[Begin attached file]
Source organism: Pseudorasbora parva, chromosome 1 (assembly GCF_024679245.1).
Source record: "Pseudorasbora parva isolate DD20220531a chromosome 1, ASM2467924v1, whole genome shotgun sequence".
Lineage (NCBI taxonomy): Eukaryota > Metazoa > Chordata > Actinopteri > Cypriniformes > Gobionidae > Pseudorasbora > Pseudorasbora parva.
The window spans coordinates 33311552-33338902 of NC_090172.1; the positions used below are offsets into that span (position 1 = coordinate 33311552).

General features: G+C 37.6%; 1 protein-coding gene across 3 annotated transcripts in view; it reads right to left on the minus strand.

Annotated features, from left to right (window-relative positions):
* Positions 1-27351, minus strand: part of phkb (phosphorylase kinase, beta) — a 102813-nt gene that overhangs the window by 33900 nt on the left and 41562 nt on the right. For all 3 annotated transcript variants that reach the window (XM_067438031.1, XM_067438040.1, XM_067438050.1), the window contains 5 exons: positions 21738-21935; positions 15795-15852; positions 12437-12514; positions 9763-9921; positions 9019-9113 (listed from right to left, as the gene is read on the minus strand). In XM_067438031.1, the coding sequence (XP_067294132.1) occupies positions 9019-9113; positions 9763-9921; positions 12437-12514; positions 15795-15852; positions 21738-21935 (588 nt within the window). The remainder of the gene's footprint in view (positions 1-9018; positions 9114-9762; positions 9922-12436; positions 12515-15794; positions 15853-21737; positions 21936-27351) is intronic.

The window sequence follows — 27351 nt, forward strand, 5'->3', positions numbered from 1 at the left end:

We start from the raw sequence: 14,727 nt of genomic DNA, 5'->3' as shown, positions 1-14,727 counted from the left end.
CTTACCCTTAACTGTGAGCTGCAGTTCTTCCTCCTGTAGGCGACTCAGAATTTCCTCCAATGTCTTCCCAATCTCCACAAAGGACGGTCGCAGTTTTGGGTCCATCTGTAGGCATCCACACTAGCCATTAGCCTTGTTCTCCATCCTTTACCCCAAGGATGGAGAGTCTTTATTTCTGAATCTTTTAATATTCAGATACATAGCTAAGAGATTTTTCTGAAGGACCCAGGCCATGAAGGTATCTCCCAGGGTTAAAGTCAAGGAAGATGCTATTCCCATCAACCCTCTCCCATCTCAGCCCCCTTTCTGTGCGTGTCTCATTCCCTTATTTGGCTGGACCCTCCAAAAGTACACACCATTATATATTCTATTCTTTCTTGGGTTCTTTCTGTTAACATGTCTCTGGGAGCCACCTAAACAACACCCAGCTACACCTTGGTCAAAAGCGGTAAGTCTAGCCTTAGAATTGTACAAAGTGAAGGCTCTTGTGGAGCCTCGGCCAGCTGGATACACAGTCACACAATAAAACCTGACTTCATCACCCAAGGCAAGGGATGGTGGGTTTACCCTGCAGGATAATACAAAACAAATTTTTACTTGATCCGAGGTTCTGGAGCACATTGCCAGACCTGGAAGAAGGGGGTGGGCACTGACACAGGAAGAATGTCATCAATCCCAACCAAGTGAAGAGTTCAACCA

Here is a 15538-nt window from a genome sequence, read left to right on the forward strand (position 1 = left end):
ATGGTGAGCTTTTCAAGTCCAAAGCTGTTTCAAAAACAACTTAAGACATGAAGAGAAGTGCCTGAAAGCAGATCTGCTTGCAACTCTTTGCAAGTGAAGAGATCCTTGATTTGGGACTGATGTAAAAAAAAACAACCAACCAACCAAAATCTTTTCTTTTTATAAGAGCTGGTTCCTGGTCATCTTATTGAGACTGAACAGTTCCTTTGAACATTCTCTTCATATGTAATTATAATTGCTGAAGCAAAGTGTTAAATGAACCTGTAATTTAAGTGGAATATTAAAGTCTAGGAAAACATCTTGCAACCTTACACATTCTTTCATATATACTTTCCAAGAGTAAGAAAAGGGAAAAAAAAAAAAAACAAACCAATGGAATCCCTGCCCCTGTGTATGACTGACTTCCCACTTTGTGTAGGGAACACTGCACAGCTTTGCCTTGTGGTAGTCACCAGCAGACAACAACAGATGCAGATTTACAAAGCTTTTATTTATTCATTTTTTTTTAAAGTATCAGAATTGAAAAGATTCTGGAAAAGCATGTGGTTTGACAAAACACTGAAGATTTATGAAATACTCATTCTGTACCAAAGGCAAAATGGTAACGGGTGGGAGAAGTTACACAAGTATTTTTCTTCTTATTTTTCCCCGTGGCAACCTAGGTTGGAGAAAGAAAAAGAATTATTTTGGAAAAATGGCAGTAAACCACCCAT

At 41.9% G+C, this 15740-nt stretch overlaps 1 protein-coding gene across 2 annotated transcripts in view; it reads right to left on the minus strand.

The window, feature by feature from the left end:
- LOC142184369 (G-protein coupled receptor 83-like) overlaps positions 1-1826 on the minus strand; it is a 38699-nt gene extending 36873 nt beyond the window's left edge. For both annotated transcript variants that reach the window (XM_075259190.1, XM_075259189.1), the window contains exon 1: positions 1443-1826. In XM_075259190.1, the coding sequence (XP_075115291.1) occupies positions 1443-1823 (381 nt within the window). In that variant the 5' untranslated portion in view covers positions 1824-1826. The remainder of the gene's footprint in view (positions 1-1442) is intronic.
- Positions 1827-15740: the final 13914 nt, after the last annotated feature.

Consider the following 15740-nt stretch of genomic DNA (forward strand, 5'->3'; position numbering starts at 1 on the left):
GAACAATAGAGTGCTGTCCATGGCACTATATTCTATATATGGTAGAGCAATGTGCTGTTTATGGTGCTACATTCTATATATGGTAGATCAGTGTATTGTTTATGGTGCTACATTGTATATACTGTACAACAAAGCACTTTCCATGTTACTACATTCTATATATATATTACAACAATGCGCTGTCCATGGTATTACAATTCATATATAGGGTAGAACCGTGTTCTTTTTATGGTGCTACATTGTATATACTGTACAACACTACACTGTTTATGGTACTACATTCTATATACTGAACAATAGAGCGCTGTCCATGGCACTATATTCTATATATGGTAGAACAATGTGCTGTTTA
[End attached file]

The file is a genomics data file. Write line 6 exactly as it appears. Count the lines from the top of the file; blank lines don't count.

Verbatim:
Annotated features, from left to right (window-relative positions):